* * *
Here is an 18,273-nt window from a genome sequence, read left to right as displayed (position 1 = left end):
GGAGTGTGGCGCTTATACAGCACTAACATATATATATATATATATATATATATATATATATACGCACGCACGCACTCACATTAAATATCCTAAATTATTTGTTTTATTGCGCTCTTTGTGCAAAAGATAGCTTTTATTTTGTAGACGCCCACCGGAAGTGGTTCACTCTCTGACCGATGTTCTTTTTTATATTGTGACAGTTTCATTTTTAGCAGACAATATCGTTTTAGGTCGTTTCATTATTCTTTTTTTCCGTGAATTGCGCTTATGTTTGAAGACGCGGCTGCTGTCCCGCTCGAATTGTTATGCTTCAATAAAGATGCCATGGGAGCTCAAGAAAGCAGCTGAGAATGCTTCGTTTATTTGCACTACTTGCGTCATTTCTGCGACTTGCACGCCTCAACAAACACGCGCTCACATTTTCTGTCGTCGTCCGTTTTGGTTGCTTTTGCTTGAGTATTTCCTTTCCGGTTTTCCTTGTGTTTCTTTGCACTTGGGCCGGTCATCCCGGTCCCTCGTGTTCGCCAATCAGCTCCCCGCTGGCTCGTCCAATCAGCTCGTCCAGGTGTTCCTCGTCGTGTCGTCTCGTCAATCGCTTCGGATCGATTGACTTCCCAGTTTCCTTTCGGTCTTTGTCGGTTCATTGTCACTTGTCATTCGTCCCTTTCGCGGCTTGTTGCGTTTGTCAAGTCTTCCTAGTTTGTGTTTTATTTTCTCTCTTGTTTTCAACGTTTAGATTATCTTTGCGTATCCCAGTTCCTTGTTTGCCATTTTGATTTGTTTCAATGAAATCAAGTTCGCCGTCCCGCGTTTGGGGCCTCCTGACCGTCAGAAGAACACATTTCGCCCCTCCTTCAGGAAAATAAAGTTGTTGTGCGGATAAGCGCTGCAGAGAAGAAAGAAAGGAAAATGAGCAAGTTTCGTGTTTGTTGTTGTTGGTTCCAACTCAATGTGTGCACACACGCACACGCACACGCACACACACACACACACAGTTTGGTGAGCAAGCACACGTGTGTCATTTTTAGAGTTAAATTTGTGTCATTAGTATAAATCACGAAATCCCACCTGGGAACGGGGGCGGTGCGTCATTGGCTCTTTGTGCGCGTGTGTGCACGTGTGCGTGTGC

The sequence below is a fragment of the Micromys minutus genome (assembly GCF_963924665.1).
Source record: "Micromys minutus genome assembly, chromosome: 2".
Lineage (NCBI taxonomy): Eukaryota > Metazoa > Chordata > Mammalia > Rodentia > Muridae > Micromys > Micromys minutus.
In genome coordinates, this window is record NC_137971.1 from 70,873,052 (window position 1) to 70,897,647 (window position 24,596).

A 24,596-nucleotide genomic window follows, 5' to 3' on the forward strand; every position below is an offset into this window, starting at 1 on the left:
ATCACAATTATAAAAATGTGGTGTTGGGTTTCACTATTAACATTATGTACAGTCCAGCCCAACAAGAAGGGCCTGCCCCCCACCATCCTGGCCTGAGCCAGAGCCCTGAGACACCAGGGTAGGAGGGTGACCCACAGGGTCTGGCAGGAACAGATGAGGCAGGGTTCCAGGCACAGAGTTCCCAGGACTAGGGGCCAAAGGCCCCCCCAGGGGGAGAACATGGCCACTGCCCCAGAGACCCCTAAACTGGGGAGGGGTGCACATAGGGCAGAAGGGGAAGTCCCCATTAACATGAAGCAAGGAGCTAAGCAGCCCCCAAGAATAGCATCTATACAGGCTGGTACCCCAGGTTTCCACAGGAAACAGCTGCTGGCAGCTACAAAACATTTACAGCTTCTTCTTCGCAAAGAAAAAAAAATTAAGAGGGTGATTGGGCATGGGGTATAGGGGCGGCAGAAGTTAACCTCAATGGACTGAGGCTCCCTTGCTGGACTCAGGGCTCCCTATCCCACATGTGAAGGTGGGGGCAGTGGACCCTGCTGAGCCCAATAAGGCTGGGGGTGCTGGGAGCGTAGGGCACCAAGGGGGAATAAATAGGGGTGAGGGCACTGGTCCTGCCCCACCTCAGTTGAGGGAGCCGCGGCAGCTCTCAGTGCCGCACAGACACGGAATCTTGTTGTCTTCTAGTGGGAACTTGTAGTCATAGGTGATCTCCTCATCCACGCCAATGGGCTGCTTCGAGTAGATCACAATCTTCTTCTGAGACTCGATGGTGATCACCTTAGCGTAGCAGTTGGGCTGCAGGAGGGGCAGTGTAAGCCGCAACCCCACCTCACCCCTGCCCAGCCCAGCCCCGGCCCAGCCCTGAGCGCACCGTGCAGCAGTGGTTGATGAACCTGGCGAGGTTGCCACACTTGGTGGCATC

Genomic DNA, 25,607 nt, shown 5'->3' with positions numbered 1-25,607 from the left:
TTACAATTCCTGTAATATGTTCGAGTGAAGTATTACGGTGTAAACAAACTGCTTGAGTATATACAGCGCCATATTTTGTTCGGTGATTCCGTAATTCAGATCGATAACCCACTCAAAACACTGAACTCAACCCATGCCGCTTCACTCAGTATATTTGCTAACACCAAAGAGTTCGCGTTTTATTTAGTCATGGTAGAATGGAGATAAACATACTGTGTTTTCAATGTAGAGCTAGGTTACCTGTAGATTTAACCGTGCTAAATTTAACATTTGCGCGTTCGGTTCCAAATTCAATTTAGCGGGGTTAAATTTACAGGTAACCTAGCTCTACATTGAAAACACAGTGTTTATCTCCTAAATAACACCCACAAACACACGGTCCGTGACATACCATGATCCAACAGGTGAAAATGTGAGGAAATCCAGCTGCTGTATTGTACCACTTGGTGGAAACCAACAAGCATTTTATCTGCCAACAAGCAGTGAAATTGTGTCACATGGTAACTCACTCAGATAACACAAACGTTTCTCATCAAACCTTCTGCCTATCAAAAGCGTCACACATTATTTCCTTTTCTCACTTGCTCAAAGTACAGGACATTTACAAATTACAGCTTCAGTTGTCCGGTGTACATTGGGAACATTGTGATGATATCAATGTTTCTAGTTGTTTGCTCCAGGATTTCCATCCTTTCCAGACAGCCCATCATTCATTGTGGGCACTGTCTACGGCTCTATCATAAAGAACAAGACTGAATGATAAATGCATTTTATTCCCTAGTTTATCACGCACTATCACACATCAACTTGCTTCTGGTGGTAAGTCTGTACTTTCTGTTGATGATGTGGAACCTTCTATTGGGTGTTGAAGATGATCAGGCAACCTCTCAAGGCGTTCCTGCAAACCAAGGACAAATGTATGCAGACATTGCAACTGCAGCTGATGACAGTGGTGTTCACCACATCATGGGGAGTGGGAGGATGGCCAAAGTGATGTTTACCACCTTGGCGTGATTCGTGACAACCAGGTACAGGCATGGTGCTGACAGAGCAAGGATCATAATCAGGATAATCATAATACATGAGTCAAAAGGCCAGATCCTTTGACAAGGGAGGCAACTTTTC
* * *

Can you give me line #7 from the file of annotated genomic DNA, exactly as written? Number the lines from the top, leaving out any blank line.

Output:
A 24,596-nucleotide genomic window follows, 5' to 3' on the forward strand; every position below is an offset into this window, starting at 1 on the left: